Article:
I read an article on linkedin by J.T. O'Donnell about career development and why we should proactively reinvent our core competency models. This led me to a comment and an amended quote about career development:
“Careers are not meant to be static," ... "In the world we live in today, you have to adapt and change. One of my fears is being this big, slow, constipated, bureaucratic professional that's happy with its success. That will wind up being your death in the end." (an amended quote from Nike CEO, Mike Parker)
J.T. O'Donnell also stated "Creatures of Career Comfort Today…Professionally Challenged Tomorrow"
This made me think of the testing role and the need to challenge what we do.
We allow ourselves on occasions to settle into our job thinking, “I’ll just do this for a while,” which is a dangerous career move.
I’ve identified this as being Static, we do what’s needed and move from project to project not changing or adding to our core. We are at times restricted by the projects due to timescales, or rigid client processes and hence have little flexibility. We end up avoiding the need to evolve and build our skills in exchange for the immediate gratification of our current situation. This also includes our skills us testers. We end up testing only what we are asked to test. The pros of this being we prove we are competent at that role and gain support/confidence. Cons being we don’t expand our skill set at such roles and we don’t necessarily provide our customers with our full testing potential/expertise.
We at times tend to avoid being proactive in our roles because it requires additional time and effort. It is often said, “We are more likely to wait until we need the aspirin, than to be consistent in taking our vitamins.” It’s in our nature to avoid the extra work until the pain is too intense and we finally have to take action. e.g. A performance tester, identifying performance requirements, then building their standard performance test rig to test the requirements provided only.
Taking action I’ve identified as being Dynamic. Here we make a decision to disrupt our skill sets and build some new areas of expertise. We get proactive and creative when we take action and try new things on projects.
We can also read about new approaches or get new ideas from blogs or colleagues and aim to implement then in what we do. Being Dynamic would cause the same performance tester, to come up with new ideas of applying artificial intelligence to their test rig and creating something new.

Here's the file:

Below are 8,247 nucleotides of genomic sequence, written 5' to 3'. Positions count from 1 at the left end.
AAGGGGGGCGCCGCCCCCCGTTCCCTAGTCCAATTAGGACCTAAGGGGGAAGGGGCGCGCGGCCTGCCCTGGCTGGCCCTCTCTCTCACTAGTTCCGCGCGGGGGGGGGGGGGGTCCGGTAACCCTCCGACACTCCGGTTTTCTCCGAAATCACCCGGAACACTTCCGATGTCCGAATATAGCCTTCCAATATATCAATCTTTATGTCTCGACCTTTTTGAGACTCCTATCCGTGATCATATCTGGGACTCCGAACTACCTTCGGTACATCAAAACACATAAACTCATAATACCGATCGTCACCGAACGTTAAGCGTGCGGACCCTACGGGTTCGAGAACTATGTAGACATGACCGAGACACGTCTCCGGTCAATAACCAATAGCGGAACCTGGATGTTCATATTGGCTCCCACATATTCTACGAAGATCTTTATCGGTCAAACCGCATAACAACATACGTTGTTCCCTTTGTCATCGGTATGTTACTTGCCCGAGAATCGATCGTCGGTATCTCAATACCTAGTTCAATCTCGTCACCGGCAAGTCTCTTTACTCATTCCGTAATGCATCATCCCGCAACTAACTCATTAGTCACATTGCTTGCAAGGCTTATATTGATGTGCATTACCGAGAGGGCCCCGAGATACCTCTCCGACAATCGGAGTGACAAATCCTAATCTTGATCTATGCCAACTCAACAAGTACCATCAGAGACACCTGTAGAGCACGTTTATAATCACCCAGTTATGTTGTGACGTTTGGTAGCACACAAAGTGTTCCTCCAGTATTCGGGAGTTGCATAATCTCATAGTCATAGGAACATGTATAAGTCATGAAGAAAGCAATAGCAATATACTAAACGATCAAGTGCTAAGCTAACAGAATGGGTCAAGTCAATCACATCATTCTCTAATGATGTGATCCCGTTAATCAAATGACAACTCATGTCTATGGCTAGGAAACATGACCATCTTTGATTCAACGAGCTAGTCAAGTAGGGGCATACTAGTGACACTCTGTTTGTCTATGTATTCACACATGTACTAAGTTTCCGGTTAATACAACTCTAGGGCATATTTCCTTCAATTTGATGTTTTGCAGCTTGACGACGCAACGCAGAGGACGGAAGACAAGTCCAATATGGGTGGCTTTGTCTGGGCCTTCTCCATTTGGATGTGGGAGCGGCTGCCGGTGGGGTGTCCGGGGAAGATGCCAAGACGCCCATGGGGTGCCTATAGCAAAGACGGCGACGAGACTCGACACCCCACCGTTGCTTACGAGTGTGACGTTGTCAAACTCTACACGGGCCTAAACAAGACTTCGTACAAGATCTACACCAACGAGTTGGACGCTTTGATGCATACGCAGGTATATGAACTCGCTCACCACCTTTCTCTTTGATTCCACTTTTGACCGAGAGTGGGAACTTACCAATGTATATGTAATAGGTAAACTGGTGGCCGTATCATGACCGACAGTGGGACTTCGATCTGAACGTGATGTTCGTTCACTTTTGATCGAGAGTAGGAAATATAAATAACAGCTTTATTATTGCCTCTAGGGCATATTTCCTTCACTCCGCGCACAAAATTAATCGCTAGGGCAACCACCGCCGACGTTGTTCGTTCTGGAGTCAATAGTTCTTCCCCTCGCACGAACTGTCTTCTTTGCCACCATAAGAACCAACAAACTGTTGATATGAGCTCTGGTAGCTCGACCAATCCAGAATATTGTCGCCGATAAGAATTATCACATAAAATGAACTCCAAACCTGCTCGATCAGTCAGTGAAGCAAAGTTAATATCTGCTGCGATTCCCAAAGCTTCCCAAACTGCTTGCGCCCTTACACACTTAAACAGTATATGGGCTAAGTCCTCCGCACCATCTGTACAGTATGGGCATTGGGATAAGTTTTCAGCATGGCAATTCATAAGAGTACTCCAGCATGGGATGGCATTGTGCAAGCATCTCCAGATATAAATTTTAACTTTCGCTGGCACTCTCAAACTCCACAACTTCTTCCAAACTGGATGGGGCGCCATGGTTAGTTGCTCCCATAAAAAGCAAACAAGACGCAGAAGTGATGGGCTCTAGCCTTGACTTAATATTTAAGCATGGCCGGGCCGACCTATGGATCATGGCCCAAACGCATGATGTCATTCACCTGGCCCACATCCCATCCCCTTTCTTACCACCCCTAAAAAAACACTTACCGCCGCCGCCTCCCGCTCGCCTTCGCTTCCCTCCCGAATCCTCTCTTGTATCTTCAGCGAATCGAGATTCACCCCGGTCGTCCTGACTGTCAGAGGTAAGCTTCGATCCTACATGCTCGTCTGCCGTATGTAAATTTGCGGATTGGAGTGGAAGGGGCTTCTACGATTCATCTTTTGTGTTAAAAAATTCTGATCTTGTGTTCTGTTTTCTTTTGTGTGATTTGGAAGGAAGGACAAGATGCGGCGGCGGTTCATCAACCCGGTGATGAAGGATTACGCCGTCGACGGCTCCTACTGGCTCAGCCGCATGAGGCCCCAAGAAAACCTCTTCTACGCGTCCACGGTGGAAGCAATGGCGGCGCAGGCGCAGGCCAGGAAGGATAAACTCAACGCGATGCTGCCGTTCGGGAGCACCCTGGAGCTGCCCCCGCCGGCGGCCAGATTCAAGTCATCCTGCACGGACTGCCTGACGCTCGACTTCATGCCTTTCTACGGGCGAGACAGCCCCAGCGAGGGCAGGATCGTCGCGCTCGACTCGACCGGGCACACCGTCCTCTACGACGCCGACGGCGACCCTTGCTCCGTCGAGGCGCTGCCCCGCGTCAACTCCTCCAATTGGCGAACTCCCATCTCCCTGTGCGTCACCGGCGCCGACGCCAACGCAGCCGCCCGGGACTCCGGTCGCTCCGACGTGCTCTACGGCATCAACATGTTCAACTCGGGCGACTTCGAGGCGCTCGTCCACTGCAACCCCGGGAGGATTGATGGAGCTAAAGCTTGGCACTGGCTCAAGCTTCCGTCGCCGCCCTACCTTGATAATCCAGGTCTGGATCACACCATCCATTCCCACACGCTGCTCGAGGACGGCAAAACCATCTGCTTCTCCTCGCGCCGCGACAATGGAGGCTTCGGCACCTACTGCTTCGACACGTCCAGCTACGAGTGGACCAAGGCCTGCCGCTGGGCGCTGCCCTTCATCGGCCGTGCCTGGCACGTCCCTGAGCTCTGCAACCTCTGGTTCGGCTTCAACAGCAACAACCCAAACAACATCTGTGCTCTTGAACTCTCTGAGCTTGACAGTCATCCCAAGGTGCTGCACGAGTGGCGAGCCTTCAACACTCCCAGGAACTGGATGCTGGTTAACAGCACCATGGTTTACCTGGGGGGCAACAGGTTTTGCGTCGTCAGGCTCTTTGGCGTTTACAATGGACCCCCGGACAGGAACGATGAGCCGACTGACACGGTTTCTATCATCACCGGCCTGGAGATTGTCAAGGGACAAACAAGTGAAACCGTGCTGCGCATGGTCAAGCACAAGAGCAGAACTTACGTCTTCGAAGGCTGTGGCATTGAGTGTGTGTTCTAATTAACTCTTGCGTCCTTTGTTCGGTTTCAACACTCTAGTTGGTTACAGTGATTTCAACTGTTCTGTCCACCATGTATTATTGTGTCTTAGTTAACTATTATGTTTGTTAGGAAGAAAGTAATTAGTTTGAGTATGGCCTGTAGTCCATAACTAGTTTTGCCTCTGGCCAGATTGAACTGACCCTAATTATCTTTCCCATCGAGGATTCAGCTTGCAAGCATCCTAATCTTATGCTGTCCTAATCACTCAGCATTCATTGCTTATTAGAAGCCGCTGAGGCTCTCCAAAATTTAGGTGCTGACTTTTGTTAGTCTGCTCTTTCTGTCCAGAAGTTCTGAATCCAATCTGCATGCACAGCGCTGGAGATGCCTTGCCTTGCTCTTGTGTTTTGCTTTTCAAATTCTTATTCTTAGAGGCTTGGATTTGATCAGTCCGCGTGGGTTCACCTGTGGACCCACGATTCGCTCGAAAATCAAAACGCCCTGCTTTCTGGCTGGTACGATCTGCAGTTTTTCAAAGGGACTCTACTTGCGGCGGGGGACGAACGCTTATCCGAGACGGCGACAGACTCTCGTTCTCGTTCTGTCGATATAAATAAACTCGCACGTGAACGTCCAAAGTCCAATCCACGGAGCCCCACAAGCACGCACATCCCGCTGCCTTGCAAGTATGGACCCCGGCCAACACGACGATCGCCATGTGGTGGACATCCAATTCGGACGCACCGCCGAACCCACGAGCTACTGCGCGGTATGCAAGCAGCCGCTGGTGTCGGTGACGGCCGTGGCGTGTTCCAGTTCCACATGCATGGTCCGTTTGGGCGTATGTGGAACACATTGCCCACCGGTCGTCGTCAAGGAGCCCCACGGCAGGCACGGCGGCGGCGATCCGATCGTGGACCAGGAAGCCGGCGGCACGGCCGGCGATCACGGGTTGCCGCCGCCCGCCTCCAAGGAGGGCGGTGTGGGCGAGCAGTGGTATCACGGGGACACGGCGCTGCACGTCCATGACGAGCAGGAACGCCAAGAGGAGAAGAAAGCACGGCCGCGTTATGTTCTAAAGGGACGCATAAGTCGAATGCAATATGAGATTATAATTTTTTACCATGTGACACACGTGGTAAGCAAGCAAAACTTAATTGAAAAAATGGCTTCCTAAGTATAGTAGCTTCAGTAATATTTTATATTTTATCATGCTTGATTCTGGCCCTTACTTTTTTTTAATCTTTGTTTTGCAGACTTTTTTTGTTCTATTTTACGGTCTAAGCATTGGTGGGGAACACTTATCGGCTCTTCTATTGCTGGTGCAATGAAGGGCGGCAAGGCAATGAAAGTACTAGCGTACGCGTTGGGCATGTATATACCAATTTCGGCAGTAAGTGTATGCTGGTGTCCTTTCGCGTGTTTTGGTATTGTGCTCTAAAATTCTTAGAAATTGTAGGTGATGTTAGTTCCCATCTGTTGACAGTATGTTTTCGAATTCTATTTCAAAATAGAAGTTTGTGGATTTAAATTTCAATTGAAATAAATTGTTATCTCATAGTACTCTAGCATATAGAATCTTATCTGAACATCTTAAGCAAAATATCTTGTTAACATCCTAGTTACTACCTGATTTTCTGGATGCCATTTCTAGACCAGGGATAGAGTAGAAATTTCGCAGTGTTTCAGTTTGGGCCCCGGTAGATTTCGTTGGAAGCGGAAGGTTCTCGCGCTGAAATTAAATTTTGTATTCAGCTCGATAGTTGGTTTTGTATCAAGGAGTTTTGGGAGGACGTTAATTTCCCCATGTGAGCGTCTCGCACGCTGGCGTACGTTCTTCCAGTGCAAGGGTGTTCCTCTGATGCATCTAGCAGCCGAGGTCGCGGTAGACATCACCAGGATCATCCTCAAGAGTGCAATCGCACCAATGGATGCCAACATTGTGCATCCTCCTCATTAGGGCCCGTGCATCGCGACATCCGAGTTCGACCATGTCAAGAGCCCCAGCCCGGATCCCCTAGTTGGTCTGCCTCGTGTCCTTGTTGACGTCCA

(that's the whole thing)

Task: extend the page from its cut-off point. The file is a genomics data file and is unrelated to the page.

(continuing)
Pros being new skill set is obtained and value added to the customer. Cons, more time consuming and you may not necessary have time to experiment on projects.
Both have a positive and negative side hence feel we should constantly aim to be dynamic but also identify the situations where we should be more static. Ideally we should constantly aim to switch between these per task assigned. I feel this will make us better testers are we will constantly be aiming to learn something new and applying it at every opportunity.
J.T. O’Donnell stated the following: “Anyone can be disruptive in their career/role, but nobody is going to do it for us. The longer we wait to build our skills and abilities the harder it will be to remain relevant. If you ask yourself “Why can’t I just do my job and not worry about this?” your answer is “ Life isn’t about finding yourself. Life is about creating yourself.”
We can either look at disrupting our career/role as a chore, or as smart choice. “
My suggestion is to create a mental plan to constantly challenge/disrupt your role so you don’t remain constantly static or constantly dynamic and use the tools you have available.
Figure 1 - Tools we have available to us - @cartoontester
What you can do today?
I have suggested examples of things you could start doing today to start disrupting your career:
1) Review your current skill set and ask yourself, “Will these skills be relevant in 5 years?” Also brush up on core skills and core company processes
2) Find a book about a field or industry of interest to read or books on ideas you have. There are also several testing books if you want to broaden your knowledge.
3) Take an online course that can be completed at your convenience.
4) Attend a webinar/conference in something indirectly/directly related to your current area of expertise. You could also read articles or blogs e.g. Satisfice.com, Developsense.com, Seven Ways to Find Software Defects Before They Hit Production
5) Identify a project you can do on your own time that isn’t directly related to your job, but has an impact on the company.eg learn an Automation tool and use it
6) Identify a mentor or someone you look up to and set up quarterly meetings with them to share ideas, issues for them to help you with developing your skills.
7) Start a hobby to develop a new skill set.
8) Write an article to share your thoughts, experiences and topics you find interesting.
9) Set a goal to meet people that are considered experts in their field that somehow overlap with your own industry and ask them questions about what they do. meet up sessions are a good start.
10) Identify something you are doing now, that you could do differently and ask yourself, “How could I use my skills to improve things?”